Campaigns & Elections reports that on Monday the Indiana Supreme Court will hear an important case involving restrictions on robocalls and automated dialing systems.
The state parties have retained well-known First Amendment lawyer James Bopp, who filed an amicus brief in support of American Family Voices. Bopp claims the attorney general is going beyond the scope of the statute in applying the law to political calls. His interpretation is that the law only bans commercial calls.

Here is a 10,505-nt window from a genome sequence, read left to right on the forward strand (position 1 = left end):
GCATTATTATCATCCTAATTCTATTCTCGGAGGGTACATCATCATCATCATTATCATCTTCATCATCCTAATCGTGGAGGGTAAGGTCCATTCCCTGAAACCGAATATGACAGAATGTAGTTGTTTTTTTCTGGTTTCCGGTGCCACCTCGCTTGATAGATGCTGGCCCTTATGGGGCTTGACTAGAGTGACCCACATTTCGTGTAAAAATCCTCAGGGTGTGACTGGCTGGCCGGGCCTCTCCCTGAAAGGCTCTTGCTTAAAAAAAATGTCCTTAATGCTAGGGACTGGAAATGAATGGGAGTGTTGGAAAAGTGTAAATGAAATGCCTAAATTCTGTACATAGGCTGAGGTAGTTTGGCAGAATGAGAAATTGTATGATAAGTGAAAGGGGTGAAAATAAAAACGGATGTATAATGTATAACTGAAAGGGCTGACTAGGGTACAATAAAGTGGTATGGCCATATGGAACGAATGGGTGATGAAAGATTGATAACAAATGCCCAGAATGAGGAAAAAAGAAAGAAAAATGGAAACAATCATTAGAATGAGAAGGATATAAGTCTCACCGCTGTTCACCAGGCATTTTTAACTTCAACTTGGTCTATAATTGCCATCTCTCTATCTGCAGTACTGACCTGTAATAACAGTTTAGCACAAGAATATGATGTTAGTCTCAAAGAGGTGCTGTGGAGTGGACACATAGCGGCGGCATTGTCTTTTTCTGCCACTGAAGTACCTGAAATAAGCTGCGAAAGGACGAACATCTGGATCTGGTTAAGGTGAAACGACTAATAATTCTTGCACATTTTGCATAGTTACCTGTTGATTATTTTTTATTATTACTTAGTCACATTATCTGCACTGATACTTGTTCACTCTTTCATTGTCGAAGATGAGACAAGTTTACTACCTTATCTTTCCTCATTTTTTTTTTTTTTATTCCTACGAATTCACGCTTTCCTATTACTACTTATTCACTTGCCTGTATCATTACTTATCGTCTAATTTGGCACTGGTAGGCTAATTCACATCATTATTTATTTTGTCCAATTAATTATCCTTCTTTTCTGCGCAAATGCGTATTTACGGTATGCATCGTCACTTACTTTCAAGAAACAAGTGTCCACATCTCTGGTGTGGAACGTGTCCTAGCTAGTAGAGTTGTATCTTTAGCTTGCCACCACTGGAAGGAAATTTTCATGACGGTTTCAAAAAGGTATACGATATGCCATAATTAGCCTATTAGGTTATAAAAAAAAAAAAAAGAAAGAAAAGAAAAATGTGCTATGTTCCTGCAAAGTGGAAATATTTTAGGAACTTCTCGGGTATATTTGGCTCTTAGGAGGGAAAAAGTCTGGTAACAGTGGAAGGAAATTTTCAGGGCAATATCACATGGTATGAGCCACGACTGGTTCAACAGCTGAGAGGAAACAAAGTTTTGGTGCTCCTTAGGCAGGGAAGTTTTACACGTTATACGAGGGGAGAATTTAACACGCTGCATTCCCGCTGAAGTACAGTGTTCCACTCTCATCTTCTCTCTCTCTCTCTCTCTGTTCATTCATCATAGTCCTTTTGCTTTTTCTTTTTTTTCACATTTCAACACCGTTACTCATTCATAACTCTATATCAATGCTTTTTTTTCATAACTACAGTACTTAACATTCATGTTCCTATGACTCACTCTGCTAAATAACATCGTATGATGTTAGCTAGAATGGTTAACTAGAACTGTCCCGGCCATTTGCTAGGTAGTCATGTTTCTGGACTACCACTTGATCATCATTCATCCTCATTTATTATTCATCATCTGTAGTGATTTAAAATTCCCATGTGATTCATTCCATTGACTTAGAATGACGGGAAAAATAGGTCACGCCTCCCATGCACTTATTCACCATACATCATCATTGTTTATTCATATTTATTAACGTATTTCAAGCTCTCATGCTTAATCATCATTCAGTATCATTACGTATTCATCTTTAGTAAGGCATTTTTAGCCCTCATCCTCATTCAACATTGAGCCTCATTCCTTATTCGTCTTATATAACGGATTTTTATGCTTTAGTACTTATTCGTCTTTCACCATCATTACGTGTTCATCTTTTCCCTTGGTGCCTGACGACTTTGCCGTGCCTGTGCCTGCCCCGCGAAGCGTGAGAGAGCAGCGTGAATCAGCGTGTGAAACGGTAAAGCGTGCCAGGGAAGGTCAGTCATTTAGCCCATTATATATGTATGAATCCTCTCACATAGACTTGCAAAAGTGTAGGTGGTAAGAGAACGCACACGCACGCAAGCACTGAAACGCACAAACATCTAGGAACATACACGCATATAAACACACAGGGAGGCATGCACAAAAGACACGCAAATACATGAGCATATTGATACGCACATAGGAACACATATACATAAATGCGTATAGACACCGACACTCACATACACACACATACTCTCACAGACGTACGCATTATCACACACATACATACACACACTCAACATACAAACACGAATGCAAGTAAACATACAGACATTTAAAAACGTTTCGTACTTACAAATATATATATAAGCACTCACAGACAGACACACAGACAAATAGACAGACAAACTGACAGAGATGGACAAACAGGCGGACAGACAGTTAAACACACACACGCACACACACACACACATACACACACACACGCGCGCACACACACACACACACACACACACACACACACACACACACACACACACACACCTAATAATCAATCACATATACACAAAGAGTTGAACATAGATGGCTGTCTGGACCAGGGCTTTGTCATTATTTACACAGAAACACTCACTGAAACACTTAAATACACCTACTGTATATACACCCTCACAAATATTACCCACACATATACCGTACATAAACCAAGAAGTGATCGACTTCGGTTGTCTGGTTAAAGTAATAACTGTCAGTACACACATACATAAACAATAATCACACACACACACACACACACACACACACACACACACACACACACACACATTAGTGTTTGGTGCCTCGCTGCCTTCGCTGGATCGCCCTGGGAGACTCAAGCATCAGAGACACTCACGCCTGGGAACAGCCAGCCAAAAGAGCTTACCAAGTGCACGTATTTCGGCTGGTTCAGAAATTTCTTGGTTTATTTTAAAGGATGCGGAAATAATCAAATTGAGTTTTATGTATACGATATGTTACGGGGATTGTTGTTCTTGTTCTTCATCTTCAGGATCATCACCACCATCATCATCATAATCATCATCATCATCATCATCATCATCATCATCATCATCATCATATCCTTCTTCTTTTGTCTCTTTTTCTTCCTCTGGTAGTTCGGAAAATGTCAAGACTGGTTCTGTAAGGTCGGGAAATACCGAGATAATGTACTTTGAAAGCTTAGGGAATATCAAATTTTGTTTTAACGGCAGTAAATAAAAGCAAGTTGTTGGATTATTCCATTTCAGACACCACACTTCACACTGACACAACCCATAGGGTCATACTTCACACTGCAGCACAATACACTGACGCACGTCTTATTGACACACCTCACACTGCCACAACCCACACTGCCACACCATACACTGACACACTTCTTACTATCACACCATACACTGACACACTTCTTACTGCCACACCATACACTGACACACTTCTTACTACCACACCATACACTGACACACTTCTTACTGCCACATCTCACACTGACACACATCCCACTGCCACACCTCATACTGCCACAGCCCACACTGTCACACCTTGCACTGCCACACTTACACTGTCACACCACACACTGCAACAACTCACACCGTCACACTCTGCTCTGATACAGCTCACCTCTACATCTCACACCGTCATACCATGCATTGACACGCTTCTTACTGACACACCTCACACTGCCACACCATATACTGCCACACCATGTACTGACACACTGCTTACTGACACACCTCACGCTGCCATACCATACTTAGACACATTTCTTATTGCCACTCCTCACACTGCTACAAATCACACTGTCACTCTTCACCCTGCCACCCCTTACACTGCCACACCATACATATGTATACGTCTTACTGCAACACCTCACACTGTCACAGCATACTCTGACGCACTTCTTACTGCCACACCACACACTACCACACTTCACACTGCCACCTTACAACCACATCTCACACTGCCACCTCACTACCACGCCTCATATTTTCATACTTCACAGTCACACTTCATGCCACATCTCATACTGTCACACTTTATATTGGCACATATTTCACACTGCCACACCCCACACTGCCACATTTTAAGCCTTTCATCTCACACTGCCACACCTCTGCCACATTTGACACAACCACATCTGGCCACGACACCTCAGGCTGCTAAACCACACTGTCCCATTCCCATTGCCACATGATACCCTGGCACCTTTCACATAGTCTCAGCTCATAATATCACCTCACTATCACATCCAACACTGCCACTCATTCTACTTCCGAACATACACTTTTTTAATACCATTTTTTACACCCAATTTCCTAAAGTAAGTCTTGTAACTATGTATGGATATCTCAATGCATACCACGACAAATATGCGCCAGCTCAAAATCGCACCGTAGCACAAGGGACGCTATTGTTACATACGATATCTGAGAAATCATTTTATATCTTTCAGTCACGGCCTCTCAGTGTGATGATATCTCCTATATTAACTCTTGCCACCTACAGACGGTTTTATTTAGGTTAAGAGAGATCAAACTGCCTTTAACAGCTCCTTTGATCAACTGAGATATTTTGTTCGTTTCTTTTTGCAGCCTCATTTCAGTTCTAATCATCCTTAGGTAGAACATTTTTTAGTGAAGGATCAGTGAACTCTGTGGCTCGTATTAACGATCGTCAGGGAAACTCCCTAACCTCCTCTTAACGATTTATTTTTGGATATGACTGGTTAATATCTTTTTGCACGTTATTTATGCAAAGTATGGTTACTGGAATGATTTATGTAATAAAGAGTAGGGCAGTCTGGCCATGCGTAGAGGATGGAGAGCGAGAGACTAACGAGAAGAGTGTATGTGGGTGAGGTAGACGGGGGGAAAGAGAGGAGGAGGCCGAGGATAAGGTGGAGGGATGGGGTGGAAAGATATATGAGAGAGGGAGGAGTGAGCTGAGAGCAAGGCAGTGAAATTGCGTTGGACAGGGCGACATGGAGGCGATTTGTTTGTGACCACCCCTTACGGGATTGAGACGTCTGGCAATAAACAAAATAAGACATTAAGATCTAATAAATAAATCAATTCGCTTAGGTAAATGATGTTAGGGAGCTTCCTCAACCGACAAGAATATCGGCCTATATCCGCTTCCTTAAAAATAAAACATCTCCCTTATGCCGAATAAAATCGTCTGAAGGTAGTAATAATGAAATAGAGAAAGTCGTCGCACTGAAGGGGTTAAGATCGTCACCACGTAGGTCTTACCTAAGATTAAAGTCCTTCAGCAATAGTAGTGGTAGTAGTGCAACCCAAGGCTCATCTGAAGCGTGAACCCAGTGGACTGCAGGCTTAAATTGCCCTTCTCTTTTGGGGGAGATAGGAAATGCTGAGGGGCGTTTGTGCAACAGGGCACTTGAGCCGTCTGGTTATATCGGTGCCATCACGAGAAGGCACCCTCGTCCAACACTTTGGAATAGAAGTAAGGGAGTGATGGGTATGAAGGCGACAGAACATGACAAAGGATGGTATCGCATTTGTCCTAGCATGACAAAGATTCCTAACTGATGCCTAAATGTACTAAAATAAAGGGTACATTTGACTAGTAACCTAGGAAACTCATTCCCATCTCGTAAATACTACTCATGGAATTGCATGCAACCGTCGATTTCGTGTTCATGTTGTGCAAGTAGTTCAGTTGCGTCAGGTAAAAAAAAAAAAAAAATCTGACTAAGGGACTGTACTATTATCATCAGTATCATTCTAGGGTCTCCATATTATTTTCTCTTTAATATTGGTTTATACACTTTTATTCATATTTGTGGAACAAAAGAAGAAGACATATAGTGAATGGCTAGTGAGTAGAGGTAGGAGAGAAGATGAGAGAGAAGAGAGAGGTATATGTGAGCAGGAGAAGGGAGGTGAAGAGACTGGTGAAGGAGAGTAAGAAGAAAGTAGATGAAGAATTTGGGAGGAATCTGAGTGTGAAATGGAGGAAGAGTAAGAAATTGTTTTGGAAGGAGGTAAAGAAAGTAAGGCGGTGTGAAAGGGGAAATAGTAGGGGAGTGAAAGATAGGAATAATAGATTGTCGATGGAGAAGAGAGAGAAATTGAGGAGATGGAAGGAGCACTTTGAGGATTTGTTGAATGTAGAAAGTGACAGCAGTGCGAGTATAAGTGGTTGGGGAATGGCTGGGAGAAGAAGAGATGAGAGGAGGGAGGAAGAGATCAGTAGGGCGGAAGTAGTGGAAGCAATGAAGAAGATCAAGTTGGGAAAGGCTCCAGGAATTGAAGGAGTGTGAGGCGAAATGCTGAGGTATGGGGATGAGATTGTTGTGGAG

“If you apply this statute to political calls,” Bopp says, “it severely limits the use of this technology and it hurts the ability of campaigns to communicate. That violates the First Amendment.”
The statute in question harkens back 20 years, and it took some research on the part of the state attorney general’s office to realize it was even on the books. After Indiana passed one of the toughest commercial do-not-call laws in the nation back in 2001, [AG Steve] Carter says his office was flooded with requests to do away with political calls. That was when Carter found the 1988 law banning auto calls, and he put the state parties on notice before the 2006 election cycle that he intended to enforce it. And, for the most part, the threat of enforcement has worked.
Shaun’s site (The National Political Do Not Contact Registry) has more on the case.